Emily Michot / The Miami Herlad
Plans for the raid were begun during the Obama administration, but Obama officials declined to sign off on what officials described as a significant escalation in Yemen. Just five days in, Trump greenlighted the mission.
“Certainly the Obama administration, particularly by the end of its eight-year run, was very cautious in moving forward with any kind of military activity,” retired Adm. James Stavridis, a former NATO commander and current NBC News security analyst, said. “A new administration I think naturally is going to be spring-loaded to move out and demonstrate something.”
The White House has repeatedly called the Yemen mission a success. White House spokesman Sean Spicer said on Feb. 8 that anyone “who undermines the success of that raid owes an apology and [does] a disservice to the life of Chief Owens.”
“We gathered an unbelievable amount of intelligence that will prevent the potential deaths or attacks on American soil,” said Spicer.
A Defense Department official also pushed back Monday afternoon, saying the raid has yielded “a significant amount” of intelligence.
But the only example the military has provided turned out to be an old bomb-making video that was of no current value.
On Monday, Spicer addressed the remarks of Bill Owens, whose son died.
“I can tell him that on behalf of the president, his son died a hero and the information that he was able to help obtain through that raid, as I said before, is going to save American lives,” he said. “The mission was successful in helping prevent a future attack or attacks on this nation.”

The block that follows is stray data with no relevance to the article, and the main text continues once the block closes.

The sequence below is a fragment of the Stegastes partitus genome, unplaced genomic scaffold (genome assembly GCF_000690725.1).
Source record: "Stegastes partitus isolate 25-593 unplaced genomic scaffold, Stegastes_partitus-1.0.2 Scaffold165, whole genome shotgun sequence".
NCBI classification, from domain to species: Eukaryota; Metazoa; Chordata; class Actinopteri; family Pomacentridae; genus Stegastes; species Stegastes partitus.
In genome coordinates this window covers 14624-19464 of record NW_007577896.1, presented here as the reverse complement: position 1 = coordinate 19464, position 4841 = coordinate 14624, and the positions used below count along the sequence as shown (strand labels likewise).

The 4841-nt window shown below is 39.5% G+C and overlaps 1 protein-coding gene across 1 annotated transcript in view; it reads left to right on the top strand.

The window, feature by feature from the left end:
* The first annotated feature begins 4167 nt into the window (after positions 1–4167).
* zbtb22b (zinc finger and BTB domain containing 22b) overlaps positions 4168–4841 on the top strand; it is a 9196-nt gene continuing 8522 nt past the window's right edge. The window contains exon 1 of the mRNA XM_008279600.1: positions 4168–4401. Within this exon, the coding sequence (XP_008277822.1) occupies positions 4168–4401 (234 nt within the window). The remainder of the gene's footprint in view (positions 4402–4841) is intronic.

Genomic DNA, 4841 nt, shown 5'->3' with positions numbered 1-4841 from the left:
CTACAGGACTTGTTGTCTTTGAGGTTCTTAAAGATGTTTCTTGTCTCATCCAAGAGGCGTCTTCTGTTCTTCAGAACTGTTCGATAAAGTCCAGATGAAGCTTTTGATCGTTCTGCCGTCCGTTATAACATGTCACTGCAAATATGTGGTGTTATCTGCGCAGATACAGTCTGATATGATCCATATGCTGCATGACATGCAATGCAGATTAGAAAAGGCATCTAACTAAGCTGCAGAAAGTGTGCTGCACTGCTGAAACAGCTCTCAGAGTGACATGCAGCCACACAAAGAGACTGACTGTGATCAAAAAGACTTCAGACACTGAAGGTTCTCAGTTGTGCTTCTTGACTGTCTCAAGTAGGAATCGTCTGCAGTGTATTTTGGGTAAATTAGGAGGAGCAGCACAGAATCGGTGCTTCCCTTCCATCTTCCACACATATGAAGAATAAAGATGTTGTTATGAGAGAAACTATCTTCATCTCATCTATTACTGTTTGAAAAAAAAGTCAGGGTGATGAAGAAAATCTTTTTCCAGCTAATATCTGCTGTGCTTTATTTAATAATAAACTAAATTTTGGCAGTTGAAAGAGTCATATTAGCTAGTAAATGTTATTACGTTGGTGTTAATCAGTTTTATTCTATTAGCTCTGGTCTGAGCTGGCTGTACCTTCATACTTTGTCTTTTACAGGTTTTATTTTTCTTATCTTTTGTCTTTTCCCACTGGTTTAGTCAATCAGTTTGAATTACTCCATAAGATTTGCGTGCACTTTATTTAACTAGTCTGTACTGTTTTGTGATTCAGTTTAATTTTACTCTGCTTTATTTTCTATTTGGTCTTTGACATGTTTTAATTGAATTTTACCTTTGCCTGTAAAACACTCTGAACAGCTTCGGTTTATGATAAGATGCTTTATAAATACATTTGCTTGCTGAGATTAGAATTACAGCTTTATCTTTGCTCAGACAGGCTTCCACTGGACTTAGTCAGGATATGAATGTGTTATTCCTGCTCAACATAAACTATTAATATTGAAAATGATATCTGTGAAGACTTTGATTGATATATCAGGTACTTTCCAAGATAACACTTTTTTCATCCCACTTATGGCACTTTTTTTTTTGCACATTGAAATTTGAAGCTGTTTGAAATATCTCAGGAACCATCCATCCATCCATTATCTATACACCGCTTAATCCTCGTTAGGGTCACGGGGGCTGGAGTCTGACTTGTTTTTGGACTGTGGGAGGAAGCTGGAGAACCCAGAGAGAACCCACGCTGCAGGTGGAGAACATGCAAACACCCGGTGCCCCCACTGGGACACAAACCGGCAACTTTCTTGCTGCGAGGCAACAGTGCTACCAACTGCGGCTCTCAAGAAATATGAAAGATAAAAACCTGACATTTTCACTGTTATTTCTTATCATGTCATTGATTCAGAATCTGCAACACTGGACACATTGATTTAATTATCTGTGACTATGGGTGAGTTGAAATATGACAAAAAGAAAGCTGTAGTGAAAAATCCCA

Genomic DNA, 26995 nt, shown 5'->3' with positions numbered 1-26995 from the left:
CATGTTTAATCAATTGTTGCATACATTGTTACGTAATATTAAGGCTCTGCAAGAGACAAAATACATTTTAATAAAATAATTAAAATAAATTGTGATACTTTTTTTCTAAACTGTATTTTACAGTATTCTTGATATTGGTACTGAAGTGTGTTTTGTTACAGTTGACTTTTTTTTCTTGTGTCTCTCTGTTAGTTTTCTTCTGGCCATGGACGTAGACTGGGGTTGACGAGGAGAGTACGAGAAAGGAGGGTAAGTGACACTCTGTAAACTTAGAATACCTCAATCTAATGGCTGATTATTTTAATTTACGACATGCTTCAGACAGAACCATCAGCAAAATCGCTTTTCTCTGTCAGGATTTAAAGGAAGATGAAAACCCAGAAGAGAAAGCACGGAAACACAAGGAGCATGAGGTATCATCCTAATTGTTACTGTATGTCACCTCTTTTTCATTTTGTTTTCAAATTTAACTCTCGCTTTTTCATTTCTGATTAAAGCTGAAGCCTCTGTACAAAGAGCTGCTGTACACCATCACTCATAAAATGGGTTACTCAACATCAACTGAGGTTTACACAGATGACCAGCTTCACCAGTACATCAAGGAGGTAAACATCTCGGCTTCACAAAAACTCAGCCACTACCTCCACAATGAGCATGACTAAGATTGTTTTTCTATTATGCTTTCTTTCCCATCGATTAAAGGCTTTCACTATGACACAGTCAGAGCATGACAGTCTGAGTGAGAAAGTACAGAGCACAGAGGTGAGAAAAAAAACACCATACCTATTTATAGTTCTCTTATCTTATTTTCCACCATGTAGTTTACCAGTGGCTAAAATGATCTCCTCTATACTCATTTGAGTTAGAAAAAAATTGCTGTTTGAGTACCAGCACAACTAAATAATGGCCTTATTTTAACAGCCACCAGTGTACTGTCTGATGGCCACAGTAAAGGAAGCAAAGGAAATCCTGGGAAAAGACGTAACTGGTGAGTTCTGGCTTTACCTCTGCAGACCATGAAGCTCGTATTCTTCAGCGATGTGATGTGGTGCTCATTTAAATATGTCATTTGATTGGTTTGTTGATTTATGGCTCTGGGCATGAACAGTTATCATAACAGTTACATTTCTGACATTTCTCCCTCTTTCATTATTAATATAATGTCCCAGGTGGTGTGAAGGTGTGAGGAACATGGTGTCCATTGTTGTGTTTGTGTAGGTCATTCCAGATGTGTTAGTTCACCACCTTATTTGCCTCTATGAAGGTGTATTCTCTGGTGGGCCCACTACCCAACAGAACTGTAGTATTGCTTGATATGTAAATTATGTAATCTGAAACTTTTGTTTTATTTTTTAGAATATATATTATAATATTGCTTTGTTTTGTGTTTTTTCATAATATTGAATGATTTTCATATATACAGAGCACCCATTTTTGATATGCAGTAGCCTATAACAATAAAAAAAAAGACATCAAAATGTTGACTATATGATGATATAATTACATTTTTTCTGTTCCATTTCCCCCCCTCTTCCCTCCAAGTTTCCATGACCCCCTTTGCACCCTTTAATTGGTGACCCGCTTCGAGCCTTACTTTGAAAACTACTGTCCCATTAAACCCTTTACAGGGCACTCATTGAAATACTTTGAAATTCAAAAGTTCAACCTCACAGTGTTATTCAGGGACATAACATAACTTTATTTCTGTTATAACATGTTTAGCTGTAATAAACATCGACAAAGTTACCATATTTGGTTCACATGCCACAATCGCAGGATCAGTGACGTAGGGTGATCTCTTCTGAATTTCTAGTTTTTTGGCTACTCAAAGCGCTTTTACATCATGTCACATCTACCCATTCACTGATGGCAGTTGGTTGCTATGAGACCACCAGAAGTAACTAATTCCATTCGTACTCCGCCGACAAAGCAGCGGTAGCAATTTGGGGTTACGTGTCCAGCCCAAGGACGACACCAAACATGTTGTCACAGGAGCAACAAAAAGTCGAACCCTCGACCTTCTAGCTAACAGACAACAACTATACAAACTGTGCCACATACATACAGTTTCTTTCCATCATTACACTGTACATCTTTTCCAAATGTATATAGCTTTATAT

Multiple senior officials told NBC News they have not seen evidence to support that claim.
In addition to the death of Ryan Owens, six other U.S. service members were wounded. And at least 25 civilians were killed, including nine children under the age of 13, according to the Bureau of Investigative Journalism. One of them was the 8-year-old daughter of U.S.-born al Qaeda cleric Anwar al-Awlaki.
A Pentagon official told NBC News today the Pentagon does not dispute these numbers.
A $70 million U.S. aircraft also was destroyed. The Pentagon already has at least three investigations into the raid underway.
“When we look at evidently very little actual intelligence out, the loss of a high-performance aircraft and above all the loss of a highly trained special forces member of SEAL Team 6, I think we need to understand why this mission, why now, what happened, and what the actual output was,” Stavridis said.